NIST Special Publication 800-207, “Zero Trust Architecture,” offers a generalized approach to zero trust that addresses the core requirements for ZTA. This document defines logical components, such as policy enforcement points, continuous diagnostics, compliance systems, threat intelligence, and network logs.

Further, this publication also provides suggestions for implementing actual architecture around these components, including:

  • Enhanced Identity Governance: This approach calls for the use of policies around actor identities, including roles, attributes, use history, devices used, and environmental factors.
  • Micro-Segmentation: This approach follows a strategy of segmenting network resources from one another such that users, data, and system assets are logically separated from each other and connected via network gateways.
  • Network Infrastructure and Software-Defined Perimeters: This approach involves using different layers of the Open Systems Interconnection (OSI) model to monitor network perimeters and internal network traffic to monitor and enforce zero-trust principles.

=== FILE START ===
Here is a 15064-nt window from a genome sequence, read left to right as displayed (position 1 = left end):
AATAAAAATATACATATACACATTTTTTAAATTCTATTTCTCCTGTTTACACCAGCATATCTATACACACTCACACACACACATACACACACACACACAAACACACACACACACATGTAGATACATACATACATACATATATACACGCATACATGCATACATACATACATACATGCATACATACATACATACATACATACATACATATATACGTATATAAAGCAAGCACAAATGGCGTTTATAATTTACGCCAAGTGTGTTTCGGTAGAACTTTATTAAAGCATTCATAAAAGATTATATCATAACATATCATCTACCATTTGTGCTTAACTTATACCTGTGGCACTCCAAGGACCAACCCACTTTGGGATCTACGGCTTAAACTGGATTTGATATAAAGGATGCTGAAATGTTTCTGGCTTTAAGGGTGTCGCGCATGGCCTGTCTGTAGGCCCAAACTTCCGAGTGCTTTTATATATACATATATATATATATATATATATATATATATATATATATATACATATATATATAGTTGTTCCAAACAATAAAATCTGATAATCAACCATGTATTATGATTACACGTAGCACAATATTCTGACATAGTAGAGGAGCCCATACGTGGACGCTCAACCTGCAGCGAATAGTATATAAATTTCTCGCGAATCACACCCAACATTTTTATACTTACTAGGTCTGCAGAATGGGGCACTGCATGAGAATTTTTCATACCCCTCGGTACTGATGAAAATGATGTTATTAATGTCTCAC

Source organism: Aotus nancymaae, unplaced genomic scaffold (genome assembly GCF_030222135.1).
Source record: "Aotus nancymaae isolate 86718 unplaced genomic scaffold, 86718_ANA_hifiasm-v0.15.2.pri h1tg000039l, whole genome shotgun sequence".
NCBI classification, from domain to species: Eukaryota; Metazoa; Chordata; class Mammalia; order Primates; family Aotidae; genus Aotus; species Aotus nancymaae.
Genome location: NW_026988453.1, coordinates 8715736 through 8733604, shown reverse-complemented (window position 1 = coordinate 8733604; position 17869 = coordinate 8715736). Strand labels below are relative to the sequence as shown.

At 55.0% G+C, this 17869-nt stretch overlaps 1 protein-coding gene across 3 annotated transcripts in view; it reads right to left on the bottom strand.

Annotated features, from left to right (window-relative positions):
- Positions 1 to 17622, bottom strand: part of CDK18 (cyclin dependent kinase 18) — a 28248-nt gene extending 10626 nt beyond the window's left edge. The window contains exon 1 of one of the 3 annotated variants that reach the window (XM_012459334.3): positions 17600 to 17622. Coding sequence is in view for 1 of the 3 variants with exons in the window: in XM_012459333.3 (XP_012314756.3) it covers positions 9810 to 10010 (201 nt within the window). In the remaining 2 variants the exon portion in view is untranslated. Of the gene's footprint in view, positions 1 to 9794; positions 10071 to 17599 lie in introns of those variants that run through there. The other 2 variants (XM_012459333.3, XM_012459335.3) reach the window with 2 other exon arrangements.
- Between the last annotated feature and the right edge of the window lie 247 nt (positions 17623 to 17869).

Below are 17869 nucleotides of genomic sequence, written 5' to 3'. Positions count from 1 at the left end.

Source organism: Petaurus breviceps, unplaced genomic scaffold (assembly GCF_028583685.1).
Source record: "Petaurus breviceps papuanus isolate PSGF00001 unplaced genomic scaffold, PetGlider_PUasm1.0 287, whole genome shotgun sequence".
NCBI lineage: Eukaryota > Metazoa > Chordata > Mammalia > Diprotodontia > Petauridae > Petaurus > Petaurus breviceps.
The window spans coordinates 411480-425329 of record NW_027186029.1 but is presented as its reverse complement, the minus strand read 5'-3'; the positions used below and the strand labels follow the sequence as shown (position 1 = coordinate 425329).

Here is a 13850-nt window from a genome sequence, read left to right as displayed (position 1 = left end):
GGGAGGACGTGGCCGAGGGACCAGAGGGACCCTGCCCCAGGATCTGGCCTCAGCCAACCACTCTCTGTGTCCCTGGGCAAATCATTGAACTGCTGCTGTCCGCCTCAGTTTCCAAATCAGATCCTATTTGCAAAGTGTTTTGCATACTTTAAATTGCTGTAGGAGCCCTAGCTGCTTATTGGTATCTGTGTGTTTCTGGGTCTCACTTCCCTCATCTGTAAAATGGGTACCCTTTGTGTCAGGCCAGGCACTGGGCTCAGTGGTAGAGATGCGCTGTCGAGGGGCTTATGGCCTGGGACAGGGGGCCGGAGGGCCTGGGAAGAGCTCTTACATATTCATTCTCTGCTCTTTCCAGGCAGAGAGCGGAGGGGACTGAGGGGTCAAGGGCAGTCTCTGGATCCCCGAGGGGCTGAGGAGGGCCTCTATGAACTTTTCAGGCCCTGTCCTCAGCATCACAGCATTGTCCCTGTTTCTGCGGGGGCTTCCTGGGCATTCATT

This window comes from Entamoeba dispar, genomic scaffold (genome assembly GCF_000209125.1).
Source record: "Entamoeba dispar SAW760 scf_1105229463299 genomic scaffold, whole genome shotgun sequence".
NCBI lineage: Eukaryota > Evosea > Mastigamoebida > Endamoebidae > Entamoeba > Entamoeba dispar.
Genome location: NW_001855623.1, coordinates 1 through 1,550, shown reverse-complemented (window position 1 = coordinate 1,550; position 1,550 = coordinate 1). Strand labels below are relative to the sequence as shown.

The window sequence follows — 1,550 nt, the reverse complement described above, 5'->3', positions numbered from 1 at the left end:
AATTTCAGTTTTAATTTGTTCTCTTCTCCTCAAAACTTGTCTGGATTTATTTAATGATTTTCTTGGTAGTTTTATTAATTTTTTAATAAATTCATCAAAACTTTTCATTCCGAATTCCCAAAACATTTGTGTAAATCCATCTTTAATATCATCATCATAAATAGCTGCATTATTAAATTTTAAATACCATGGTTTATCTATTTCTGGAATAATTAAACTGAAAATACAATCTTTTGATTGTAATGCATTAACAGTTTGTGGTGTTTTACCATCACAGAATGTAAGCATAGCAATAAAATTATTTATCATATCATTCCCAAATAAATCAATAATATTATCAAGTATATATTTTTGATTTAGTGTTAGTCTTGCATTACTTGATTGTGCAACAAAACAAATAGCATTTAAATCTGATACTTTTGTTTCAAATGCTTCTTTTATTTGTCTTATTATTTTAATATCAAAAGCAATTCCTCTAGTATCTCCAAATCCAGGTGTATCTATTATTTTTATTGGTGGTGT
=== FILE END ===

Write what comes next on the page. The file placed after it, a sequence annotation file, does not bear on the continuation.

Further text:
While there are several different components, layers, and models for zero-trust architecture, some basic features will always be present:

  • User Authentication: Strong authentication, almost always through multi-factor methods, is necessary to implement zero-trust at system perimeters. Without a reliable and secure way to verify user identities when they try to access resources, there is no ZTA.
  • Least Privilege Access: In ZTA, it’s critical that the system re-authorize users as they interact with new resources and applications. Moreover, this re-authorization should follow the Principle of Least Privilege, which states that resource access should only extend as far as the user’s immediate job or task.